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Quercus nigra (Water oak)
Wasowski, Sally and Andy

Quercus nigra

Quercus nigra L.

Water oak

Fagaceae (Beech Family)

Synonym(s): Quercus microcarya, Quercus nigra var. heterophylla

USDA Symbol: quni

USDA Native Status: L48 (N)

Water oak is a conical to round-topped tree, 50-100 ft. tall, with thick, leathery, leaves that are semi-evergreen in the warmer parts of its range. The shiny, dark-green leaves are wedge-shaped and may have lobes at the tips. Foliage becomes yellow in fall. Tree with conical or rounded crown of slender branches, and fine textured foliage of small leaves.

A handsome, rapidly growing shade tree for moist soils in the Southeast; however, Water Oak is short-lived.

 

Plant Characteristics

Duration: Perennial
Habit: Tree
Leaf Retention: Deciduous
Leaf Arrangement: Alternate
Leaf Complexity: Simple
Leaf Venation: Pinnate
Breeding System: Flowers Unisexual , Monoecious
Inflorescence: Catkin
Fruit Type: Nut
Leaf: Green
Autumn Foliage: yes
Flower:
Fruit: Black
Size Class: 72-100 ft.

Bloom Information

Bloom Color: Yellow
Bloom Time: Mar , Apr , May

Distribution

USA: AL , AR , DC , DE , FL , GA , IL , KY , LA , MD , MO , MS , NC , NJ , OK , SC , TN , TX , VA
Native Distribution: FL to e. TX, n. to NJ & s. MO
Native Habitat: Moist forests; waterways

Growing Conditions

Water Use: High
Light Requirement: Part Shade
Soil Moisture: Wet
CaCO3 Tolerance: None
Cold Tolerant: yes
Soil Description: Deep, moist, poorly drained soils. Sandy, Sandy Loam, Medium Loam Clay Loam, Clay, Acid-based.
Conditions Comments: Considered a weed tree in some areas, but used effectively as a shade and street tree elsewhere. More weak-wooded and susceptible to wind and ice damage than most oaks. Older trees are susceptible to rot. Susceptibe to oak wilt, often with fatal consequences. Pine-oak rusts and leaf blister are two leaf ailments. Fast-growing.

Benefit

Use Ornamental: Fast growing, Easily transplanted, Shade tree
Use Wildlife: Fruit-mammals, Fruit-birds, Nesting site, Substrate-insectivorous birds. Cover.
Attracts: Birds , Butterflies
Larval Host: Horaces Duskywing, White M hairstreak, Northern hairstreak.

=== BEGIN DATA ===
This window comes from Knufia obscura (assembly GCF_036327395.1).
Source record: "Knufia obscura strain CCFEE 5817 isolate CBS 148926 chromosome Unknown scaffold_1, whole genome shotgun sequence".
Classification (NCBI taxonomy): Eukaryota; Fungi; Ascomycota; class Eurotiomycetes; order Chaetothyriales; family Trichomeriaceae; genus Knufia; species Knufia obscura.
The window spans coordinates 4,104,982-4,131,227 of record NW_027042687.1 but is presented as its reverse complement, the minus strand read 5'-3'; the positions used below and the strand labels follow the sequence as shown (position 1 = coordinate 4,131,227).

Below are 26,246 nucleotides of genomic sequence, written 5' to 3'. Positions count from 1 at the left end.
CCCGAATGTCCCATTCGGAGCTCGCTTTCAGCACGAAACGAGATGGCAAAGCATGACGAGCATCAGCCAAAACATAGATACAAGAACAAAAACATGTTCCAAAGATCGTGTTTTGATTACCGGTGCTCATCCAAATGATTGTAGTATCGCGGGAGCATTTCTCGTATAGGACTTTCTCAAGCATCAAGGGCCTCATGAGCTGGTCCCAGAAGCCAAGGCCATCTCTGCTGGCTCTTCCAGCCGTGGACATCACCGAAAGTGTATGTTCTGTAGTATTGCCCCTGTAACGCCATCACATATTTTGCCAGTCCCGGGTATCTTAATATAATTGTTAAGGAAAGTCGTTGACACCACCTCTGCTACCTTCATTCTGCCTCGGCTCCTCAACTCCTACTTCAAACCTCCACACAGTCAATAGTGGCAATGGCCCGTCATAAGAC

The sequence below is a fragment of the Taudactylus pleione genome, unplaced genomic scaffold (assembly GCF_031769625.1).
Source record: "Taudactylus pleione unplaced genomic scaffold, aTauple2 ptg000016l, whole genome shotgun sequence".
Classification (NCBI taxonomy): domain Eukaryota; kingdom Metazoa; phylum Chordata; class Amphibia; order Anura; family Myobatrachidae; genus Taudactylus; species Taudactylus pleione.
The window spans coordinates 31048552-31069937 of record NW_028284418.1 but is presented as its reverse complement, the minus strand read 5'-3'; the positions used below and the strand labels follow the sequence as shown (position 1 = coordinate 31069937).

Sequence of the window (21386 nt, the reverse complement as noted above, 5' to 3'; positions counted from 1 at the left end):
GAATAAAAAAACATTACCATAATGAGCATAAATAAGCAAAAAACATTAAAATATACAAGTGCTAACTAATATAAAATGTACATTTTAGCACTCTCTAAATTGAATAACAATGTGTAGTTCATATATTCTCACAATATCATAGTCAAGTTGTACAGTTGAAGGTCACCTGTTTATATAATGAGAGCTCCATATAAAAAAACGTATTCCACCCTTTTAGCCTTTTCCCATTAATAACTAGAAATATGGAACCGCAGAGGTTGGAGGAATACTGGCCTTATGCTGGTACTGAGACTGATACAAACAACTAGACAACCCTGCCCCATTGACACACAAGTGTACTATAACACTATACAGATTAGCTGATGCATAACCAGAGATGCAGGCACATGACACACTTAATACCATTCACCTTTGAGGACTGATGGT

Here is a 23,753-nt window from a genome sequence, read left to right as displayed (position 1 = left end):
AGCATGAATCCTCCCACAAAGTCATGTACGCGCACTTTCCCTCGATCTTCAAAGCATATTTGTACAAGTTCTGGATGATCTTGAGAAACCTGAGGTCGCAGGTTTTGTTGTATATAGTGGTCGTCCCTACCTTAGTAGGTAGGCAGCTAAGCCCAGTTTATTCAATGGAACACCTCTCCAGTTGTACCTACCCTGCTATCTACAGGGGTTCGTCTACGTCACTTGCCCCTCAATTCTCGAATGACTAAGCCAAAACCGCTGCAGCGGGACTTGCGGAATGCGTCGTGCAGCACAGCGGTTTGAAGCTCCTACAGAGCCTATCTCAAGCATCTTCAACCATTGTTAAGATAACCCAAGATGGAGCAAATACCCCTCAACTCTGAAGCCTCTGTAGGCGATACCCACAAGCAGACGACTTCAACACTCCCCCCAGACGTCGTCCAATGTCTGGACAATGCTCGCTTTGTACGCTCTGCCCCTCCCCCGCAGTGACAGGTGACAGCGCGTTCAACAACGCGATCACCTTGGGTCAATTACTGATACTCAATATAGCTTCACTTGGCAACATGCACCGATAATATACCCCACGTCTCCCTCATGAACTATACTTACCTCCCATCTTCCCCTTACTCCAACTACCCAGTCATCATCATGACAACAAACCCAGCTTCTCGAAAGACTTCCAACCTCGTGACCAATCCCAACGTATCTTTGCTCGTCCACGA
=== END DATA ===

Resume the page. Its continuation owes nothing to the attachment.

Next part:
Butterflies and Moths of North America (BAMONA)

Quercus nigra is a larval host and/or nectar source for:
White M Hairstreak
(Parrhasius m-album)

Larval Host
Learn more at BAMONA

Propagation

Description: Oaks are most often propagated from seed. No pretreatment is necessary. Plant immediately – outdoors or in deep containers to accomodate long initial taproot. Many oaks require cold temperatures to initiate shoot development. Protect outdoor beds with
Seed Collection: Best quality acorns are picked or shaken from the tree. Collect when color has changed to brown. Best if sown immediately as acorns lose viability quickly in storage. Short-term storage in moist, shaded saw dust or sand. Acorns to be sown immediately can be soaked in hot water for 15 min. to prevent weevil infestation. Stored seed should be fumigated with methyl bromide.
Seed Treatment: Not Available
Commercially Avail: yes

Find Seed or Plants

View propagation protocol from Native Plants Network.

National Wetland Indicator Status

Region:AGCPAKAWCBEMPGPHIMWNCNEWMVE
Status: FAC FAC FAC FACW
This information is derived from the U.S. Army Corps of Engineers National Wetland Plant List, Version 3.1 (Lichvar, R.W. 2013. The National Wetland Plant List: 2013 wetland ratings. Phytoneuron 2013-49: 1-241). Click here for map of regions.

From the National Organizations Directory

According to the species list provided by Affiliate Organizations, this plant is on display at the following locations:

Pineywoods Native Plant Center - Nacogdoches, TX
Crosby Arboretum - Picayune, MS
Stengl Biological Research Station - Smithville, TX
Texas Parks and Wildlife Department - Austin, TX
Georgia Native Plant Society - Atlanta, GA
Mt. Cuba Center - Hockessin, DE

Bibliography

Bibref 766 - Dale Groom's Texas Gardening Guide (2002) Groom, D.
Bibref 355 - Landscaping with Native Plants of Texas and the Southwest (1991) Miller, G. O.
Bibref 841 - Native Alternatives to Invasive Plants (2006) Burrell, C. C.
Bibref 291 - Texas Wildscapes: Gardening for Wildlife (1999) Damude, N. & K.C. Bender

Search More Titles in Bibliography

Additional resources

USDA: Find Quercus nigra in USDA Plants
FNA: Find Quercus nigra in the Flora of North America (if available)
Google: Search Google for Quercus nigra

Metadata

Record Modified: 2008-05-22
Research By: TWC Staff

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